(OTTAWA, ON) – Yesterday, after Canada’s Senate voted to pass Bill C-16, the Centre for Israel and Jewish Affairs was quick to praise the passage. Amends resulting from the passage include gender identity and expression, the hate crime sections of the Criminal Code, and as a prohibited ground for discrimination in the Canadian Human Rights Act.
The Centre has been formally active in transgender matters. It holds a seat at the Executive Committee of Trans Equality Canada.
CIJA Chair David J. Cape called members of the transgender community in Canada, “… an indivisible part of our communities and our country. Like any at-risk minority, transgender Canadians deserve the full protection of the law, especially since hate crimes against transgender people tend to be physically aggressive.”
Tom Chervinsky, Chair of CIJA’s LGBTQ+ Advisory Council sees the bill as very important to all Canadians and the situation of transgender people, those who are transitioning to a gender other than their birth gender, is well understood by Jewish people.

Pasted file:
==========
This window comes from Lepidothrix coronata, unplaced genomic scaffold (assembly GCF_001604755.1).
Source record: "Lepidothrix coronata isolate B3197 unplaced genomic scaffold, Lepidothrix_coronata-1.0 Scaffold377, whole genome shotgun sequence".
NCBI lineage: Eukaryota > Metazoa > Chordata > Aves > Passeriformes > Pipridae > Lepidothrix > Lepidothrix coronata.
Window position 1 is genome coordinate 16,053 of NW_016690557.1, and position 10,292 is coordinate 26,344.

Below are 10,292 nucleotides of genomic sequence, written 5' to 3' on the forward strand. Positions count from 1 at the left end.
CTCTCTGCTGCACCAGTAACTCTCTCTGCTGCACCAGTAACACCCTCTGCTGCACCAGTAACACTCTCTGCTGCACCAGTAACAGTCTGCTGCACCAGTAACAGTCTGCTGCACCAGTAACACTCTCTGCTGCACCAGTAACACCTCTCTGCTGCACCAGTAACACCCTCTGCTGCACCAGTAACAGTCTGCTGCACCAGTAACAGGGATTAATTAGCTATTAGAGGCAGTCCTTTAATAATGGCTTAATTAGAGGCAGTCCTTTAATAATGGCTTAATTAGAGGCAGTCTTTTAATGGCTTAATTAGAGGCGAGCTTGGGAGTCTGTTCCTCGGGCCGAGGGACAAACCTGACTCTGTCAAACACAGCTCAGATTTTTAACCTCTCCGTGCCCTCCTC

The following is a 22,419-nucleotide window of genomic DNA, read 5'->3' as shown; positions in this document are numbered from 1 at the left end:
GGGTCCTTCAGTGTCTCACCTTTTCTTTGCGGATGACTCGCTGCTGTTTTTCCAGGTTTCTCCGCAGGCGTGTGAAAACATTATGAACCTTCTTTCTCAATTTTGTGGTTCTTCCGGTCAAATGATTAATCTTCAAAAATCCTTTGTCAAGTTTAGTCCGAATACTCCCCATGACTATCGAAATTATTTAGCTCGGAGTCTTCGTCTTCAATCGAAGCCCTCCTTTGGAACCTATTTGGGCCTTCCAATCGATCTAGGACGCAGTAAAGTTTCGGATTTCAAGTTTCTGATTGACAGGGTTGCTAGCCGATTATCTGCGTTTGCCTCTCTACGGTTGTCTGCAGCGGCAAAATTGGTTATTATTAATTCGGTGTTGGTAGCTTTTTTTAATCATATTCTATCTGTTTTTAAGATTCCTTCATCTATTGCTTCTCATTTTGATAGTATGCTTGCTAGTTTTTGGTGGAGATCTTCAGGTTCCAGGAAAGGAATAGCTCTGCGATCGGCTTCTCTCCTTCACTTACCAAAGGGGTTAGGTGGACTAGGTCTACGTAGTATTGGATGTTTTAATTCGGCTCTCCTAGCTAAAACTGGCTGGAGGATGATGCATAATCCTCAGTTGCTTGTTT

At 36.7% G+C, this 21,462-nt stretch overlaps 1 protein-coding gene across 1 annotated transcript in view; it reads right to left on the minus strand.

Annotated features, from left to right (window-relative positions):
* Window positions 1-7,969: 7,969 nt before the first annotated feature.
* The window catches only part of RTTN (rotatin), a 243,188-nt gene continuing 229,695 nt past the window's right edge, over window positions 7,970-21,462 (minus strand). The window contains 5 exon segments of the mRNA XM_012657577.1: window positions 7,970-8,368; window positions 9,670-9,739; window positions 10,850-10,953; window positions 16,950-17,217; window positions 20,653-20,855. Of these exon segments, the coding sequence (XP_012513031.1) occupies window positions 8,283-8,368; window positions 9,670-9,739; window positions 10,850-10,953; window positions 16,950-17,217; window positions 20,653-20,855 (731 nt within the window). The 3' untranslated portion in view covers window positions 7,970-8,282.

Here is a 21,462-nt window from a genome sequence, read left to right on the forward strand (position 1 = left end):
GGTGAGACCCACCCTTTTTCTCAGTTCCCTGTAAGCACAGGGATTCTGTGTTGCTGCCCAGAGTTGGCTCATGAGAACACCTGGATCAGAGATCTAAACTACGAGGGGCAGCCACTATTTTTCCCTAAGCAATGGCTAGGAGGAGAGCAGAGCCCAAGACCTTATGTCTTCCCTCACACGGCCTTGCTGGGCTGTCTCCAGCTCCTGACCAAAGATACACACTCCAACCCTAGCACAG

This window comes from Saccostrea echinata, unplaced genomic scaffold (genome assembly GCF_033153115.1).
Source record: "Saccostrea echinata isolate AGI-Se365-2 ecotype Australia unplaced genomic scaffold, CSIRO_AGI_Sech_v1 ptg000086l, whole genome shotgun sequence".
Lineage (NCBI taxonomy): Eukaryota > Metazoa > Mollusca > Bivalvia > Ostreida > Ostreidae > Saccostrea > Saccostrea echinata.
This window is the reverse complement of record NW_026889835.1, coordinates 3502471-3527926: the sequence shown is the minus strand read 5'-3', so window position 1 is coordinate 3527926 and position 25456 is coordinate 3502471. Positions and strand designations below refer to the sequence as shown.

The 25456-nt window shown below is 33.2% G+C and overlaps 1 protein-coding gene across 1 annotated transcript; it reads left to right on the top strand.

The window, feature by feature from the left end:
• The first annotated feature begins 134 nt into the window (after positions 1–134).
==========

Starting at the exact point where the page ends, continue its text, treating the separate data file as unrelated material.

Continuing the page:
Chervinsky, himself both Jewish and a member of the Lesbian, Gay, Bi-Sexual, Trans, and Queer community added, “Jewish Canadians know firsthand how important it is for minorities to be protected from hate.”
The inclusion in the Criminal Code is not simply window dressing.
The CIJA believes it will increase the likelihood that police or crown attorneys will correctly identify a criminal act as hate or bias-motivated.
Since Bill C-16 was introduced in May 2016, British Columbia and Quebec have already passed legislation amending their respective human rights codes to explicitly protect gender identity and/or gender expression, joining Newfoundland, Prince Edward Island, Nova Scotia, Ontario, Manitoba, Saskatchewan, Alberta, and the Northwest Territories.
Transgender individuals face high rates of violence in Canada and around the world. In Ontario, the Trans Pulse Project found that 20% of transgender people had been physically or sexually assaulted as a result of their gender identity or expression, and a further 34% had been verbally threatened or harassed.